Thirteen. That’s the number of yarns featured in Just After Sunset, Stephen King’s first book of short stories since 2002’s Everything’s Eventual.
Thirteen the unlucky number, the numeral for losers, the digit for all the poor saps out there who never seem to be getting an even break or a fair shake. Just After Sunset is populated by such people, and by the requisite share of villains and monsters, too. Hey, if destiny won’t inflict bad things on you, there’s always some creep out there who will, right?
I’ve always enjoyed King’s short stories and novellas; I think some of his best work lies between the covers of Skeleton Crew, Four Past Midnight, Different Seasons and the aforementioned Everything’s Eventual. Just After Sunset is a marvelous addition to the library of King’s more concise fictions.
Never, in fact, has King seemed more mature (well, he is 61) or more sure of himself as a writer. His work here still has the power to freak you out, but for the most part the horrors he has invented for these pages are far more sophisticated than the machinations of his youth.
“Harvey’s Dream” finds a couple dealing with the early onset of dementia, or at least in the man’s case it is so. King’s portrait of Janet and Harvey is succinct; the piece runs fewer than 10 pages. But in that space he manages to pack all the fears and cares of a marriage that has changed forever—and then some. Harvey has indeed had a dream, you see, and that dream—well! We all know that in Stephen King’s universe, so many dreams turn out to be nightmares. And rarely has King’s phrasing been more elegant, as when he writes, “Dreams are poems from the subconscious.”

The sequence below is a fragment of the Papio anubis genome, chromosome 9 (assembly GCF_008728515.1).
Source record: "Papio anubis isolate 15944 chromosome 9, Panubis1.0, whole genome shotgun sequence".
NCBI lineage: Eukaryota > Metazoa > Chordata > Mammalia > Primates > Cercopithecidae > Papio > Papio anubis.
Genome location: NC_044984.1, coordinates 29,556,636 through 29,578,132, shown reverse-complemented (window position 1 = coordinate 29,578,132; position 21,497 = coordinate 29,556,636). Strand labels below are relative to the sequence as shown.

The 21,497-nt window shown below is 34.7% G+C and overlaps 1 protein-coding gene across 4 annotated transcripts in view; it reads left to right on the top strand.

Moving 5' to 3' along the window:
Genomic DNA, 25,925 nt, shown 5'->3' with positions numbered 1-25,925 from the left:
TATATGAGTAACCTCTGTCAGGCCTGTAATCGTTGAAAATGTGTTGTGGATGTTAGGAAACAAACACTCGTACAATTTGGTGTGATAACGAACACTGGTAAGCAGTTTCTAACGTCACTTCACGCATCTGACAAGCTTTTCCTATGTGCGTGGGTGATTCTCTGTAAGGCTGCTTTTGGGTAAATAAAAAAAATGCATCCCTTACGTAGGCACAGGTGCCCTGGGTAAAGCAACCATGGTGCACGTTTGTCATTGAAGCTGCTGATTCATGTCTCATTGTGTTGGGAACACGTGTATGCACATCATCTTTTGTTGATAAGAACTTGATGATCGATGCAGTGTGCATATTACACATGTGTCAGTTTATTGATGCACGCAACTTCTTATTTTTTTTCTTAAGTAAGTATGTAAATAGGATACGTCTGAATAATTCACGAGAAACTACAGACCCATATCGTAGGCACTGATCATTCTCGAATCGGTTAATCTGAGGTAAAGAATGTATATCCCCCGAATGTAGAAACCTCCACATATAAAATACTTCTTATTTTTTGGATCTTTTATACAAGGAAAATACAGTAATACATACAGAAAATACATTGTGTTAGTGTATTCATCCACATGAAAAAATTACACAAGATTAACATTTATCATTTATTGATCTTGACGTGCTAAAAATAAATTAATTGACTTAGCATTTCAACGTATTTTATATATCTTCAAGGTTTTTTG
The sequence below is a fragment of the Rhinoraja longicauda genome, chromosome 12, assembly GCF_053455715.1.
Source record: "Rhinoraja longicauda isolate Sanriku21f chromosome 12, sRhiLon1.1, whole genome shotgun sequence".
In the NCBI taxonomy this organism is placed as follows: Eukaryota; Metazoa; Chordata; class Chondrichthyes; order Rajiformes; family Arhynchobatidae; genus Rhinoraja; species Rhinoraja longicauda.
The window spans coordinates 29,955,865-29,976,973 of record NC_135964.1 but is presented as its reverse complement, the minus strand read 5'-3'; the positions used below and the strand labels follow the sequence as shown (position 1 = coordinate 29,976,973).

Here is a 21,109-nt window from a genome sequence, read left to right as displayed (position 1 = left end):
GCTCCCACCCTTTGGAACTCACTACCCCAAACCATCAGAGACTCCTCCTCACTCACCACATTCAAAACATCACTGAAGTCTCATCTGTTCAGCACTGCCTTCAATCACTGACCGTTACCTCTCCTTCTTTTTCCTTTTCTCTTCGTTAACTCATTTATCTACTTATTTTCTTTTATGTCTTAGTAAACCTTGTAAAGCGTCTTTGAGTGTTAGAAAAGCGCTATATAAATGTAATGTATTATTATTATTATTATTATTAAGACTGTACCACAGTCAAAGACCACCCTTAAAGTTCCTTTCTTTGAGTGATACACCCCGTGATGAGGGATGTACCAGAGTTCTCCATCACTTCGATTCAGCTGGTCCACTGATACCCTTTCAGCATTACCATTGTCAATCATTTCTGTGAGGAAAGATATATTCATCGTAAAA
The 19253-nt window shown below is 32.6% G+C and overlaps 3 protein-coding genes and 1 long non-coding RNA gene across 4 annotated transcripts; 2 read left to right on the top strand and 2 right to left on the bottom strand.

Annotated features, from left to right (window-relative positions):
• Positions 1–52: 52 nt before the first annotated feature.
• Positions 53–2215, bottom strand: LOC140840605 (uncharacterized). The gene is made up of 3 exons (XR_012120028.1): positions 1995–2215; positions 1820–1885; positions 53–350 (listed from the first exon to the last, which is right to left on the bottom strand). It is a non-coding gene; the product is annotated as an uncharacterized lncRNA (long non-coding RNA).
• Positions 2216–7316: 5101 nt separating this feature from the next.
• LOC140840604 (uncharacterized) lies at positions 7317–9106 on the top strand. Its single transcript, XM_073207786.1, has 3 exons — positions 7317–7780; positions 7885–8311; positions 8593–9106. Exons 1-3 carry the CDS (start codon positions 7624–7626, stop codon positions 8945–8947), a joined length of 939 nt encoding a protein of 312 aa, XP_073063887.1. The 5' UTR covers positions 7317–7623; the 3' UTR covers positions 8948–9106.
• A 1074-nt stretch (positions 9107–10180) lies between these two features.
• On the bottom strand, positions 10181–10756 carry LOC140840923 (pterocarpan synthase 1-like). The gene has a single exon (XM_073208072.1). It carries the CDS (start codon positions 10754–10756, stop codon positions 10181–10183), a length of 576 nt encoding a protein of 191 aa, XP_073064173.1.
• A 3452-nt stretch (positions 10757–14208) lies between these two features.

“Graduation Afternoon”, another of the shorter stories here, is more than memorable; this one will sear its way into your circuits and stay there. King gets great mileage in this one out of the situation: A young woman named Janice is dating a boy named Buddy, and the latter is from a well-to-do family while the former certainly is not. Janice feels the sting of attitudes from Buddy’s social set and family, especially from a comment made by Buddy’s oh-so-snobby grandmother.
After setting us up with the social warfare, though, King absolutely turns this story on its ear, to great and very startling effect. I won’t spoil it for you, except to say I think the piece really is a bomb, and that is not a criticism. Basically, what King manages to do here is to dynamite the pretensions of the rich, except that dynamite isn’t a strong-enough word. Here’s a hint for you, but you’ll get it only if you’re a fan of the English rock group Pink Floyd and a song of theirs from about a quarter-century ago called “Two Suns in the Sunset”: “We were all equal in the end.”
Other stories in the book are longer, including “Willa”, the opener, and two pieces that flirt with novella territory, “The Gingerbread Girl” and “A Very Tight Place”. Even when he’s stretching out here, though, King has it all under control. In his novels he has a tendency to let the word processor overheat, but “Girl” and “Place” are two of the strongest pieces in this book.
The latter closes out Just After Sunset in grand style—if your idea of grand involves a Florida real-estate deal gone sour, two men who used to be friendly but now despise each other, and a portable toilet that may or may not serve as a tomb. Note to the squeamish: “A Very Tight Place” is not for you.
I was laughing out loud at parts of this tale. Not because King made mistakes, but because he did something he likes to do and did it well: He took a situation so outlandish that it would be impossible for most writers to handle, and made that situation a preposterous but believable strength. Admirable, too, is the way he draws the characters here. Think Grumpy Old Men taken to a viciously absurd (or absurdly vicious) degree.
Thirteen. In truth, some people and cultures regard 13 as a lucky number, or, in the case of Sikhism, even holy. With these 13 stories, Stephen King’s luck certainly is in.
"Deep at the existentialist heart of this story there's a solemn treatise on the socially inequitable struggles between the worlds of the child and the adult.READ the article